For FLT3-Mutated AML Patients, Midostaurin Added to Chemotherapy Improved Survival

Patients with FLT3-mutated acute myeloid leukemia (AML) have poor prognosis, a high chance of relapse, and a limited number of treatment options. Research presented at this year’s ASH Annual Meeting suggests that adding the investigational FLT3 inhibitor midostaurin to standard, “7+3” chemotherapy, followed by one year of maintenance therapy, improves event-free survival (EFS) and overall survival (OS), compared with standard chemotherapy alone.

“This trial is the first step in applying the theories of personalized medicine to patients with AML,” said Richard M. Stone, MD, from the Department of Medical Oncology at Dana-Farber Cancer Institute in Boston, Massachusetts. Patients with the FLT3 mutation, he added, “are likely to benefit from the addition of this targeted agent, midostaurin, to standard chemotherapy.”

In the randomized, phase III RATIFY trial (the largest clinical trial in FLT3-mutated AML conducted to date), 717 patients (median age = 48 years; range = 18-60 years) were randomized to receive either midostaurin (n=360) or placebo (n=357). There were no significant differences between the two groups in terms of age, race, FLT3 subtype, or baseline complete blood cell count.

The induction therapy protocol was: daunorubicin (60 mg/m2) on days 1-3, cytarabine (200 mg/m2) on days 1-7, and either midostaurin or placebo administered orally at a dose of 50 mg twice-daily on days 8-22.

Re-treatment with a second course was allowed if residual AML was noted on a marrow exam performed on day 21, and patients achieving complete remission (CR) received up to four cycles of cytarabine (3 g/m2) every 12 hours on days 1, 3, and 5 plus midostaurin or placebo (50 mg) twice-daily on days eight through 22. Patients then received one year of maintenance therapy with midostaurin or placebo (50 mg) twice-daily.

“The final analysis was to occur after 509 deaths, but given the slow rate of events (359 deaths by April 2015), the trial was amended to change the timing of the OS analysis and promote event-free survival (EFS) as a key secondary endpoint,” Dr. Stone noted. EFS was defined as the earliest of death, relapse, or no CR within 61 days of the start of induction therapy.
After a median follow-up of 57 months, the complete remission rate was 59 percent in the midostaurin group, compared with 54 percent in the placebo group (p=0.18).

Patients receiving midostaurin had significantly longer median OS than those receiving placebo: 74.7 months versus 25.6 months (p=0.0076). As seen in TABLE, midostaurin also more than doubled the median EFS achieved with placebo. However, for both outcomes, medians were exaggerated because survival curves hovered around 50 percent. The five-year event rate was 50.8 percent for those treated with midostaurin and 43.1 percent for those receiving placebo (hazard ratio = 0.77).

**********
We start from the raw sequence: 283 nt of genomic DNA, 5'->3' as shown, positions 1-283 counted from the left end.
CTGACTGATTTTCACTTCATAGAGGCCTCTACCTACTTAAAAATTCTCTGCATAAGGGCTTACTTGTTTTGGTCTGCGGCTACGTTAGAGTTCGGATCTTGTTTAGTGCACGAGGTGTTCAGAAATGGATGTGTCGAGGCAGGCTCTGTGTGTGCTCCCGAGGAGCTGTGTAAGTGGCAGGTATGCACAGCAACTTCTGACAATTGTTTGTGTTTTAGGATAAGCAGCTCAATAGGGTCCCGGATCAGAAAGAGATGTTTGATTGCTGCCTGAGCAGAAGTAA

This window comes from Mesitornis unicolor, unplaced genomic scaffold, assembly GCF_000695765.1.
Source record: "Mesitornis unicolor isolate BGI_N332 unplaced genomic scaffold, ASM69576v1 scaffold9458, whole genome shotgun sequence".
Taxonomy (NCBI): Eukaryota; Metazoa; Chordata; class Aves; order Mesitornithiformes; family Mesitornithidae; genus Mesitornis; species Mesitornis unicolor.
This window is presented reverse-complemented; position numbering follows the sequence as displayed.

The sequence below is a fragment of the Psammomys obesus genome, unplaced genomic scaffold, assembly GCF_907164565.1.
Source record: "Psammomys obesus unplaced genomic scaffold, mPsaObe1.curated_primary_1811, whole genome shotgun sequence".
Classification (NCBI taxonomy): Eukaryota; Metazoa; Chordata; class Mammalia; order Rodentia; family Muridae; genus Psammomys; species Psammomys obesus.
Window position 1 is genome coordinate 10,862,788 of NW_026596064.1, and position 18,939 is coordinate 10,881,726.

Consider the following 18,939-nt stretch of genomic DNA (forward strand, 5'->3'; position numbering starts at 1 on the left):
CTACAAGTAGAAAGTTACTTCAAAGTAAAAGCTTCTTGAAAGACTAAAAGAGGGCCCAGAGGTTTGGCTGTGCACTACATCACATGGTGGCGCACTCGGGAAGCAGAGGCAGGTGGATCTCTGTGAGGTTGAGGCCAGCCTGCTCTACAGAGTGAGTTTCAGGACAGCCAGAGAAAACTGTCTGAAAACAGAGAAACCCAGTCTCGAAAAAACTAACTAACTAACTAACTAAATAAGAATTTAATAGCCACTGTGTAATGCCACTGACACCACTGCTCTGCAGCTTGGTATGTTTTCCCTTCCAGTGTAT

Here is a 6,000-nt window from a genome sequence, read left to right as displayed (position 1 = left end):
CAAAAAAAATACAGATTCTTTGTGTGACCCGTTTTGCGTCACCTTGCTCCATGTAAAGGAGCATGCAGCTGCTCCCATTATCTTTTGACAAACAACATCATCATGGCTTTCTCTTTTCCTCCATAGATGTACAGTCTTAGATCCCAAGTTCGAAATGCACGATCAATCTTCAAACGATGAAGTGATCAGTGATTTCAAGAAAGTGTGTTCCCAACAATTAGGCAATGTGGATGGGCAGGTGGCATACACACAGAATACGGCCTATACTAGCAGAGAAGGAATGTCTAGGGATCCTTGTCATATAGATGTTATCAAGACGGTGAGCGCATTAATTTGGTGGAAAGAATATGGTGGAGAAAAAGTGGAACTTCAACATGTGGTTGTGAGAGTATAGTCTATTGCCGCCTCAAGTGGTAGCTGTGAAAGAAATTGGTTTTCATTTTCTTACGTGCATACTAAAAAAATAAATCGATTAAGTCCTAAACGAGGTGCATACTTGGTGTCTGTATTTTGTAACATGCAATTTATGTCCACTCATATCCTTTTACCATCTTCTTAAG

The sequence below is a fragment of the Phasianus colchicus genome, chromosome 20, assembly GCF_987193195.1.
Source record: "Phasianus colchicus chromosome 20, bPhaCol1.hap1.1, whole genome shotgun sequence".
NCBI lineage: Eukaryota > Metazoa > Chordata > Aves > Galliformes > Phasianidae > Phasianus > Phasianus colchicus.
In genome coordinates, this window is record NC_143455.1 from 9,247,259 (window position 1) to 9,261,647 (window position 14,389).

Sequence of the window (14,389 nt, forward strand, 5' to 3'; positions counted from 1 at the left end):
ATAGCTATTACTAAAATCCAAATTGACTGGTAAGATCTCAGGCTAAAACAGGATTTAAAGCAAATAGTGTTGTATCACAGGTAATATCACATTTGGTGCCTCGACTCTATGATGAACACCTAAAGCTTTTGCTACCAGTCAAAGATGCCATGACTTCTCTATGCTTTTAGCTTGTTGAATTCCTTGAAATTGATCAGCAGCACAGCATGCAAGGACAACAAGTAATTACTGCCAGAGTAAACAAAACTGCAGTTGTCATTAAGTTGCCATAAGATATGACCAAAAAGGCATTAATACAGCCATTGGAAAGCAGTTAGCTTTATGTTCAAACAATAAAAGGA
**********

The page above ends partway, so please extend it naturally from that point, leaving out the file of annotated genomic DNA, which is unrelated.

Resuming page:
The safety profile was similar between both groups; the researchers did not observe a significant difference in the rate of grade ≥3 hematologic or non-hematologic adverse events. Patients experienced a total of 37 grade 5 adverse events (5.3% in the midostaurin group and 5% in the placebo group).

“This is very much a real-world trial,” Dr. Stone commented, with 57 percent of patients undergoing allogeneic hematopoietic cell transplantation (AlloHCT) during the study. The survival rates were similar regardless of AlloHCT (TABLE), suggesting that patients could potentially avoid having a transplant.

The survival curves, however, did not separate until about six months after treatment initiation. Also, complete remission by day 60 was slightly higher among midostaurin-treated patients, but similar between both arms (59% and 53%).

Dr. Stone noted other areas where midostaurin could be investigated, including older patients with AML and younger adults with wild-type FLT3-mutated AML. “Because midostaurin is a multi-kinase inhibitor, it may work in other subsets of patients with AML.”

The trial both proved the concept that targeting FLT3 in AML patients improves survival and that persistence in clinical research pays off. “The trial took 10 years to conceive, conduct, and analyze,” Dr. Stone said. “RATIFY shows that is feasible to do this kind of trial, with a lot of collaboration [between academic and pharmaceutical partners], cooperation, and persistence.”


Reference

Stone RM, Mandrekar S, Sanford BL, et al. The multi-kinase inhibitor midostaurin (M) prolongs survival compared with placebo (P) in combination with daunorubicin (D)/cytarabine (C) induction (ind), high-dose C consolidation (consol), and as maintenance (maint) therapy in newly diagnosed acute myeloid leukemia (AML) patients (pts) age 18-60 with FLT3 mutations (muts): an international prospective randomized (rand) P-controlled double-blind trial (CALGB 10603/RATIFY [Alliance]). Abstract #6. Presented at the 2015 ASH Annual Meeting, December 6, 2015; Orlando, Florida.

TABLE. Efficacy Outcomes for Midostaurin Versus Placebo
  Arm Median, months (95% CI) p Value 5-Year Event Rate, % (95% CI) HR (95% CI)
Overall survival Midostaurin 74.7 (31.5-NA) 0.007 50.8 (45.4-55.9) 0.77 (0.63-0.95)
Placebo 26.0 (18.5-46.5) 43.1 (37.6-48.4)
Overall survival (Allo–HCT censored) Midostaurin NA 0.047 62.6 (54.6-69.7) 0.77 (0.56-1.05)
Placebo NA (36.9-NA) 54.9 (46.2-62.8)
Event-free survival Midostaurin 8.0 (5.3-10.6) 0.0044 26.7 (22.2-31.5) 0.80 (0.67-0.95)
Placebo 3.0 (1.9-5.8) 19.1 (15.1-23.6)
Event-free survival (Allo–HCT censored) Midostaurin 8.2 (5.5-10.7) 0.025 24.2 (18.9-29.8) 0.84 (0.70-1.00)
Placebo 3.0 (1.9-5.8) 21.8 (16.8-27.3)
NA = Not attained

 

SHARE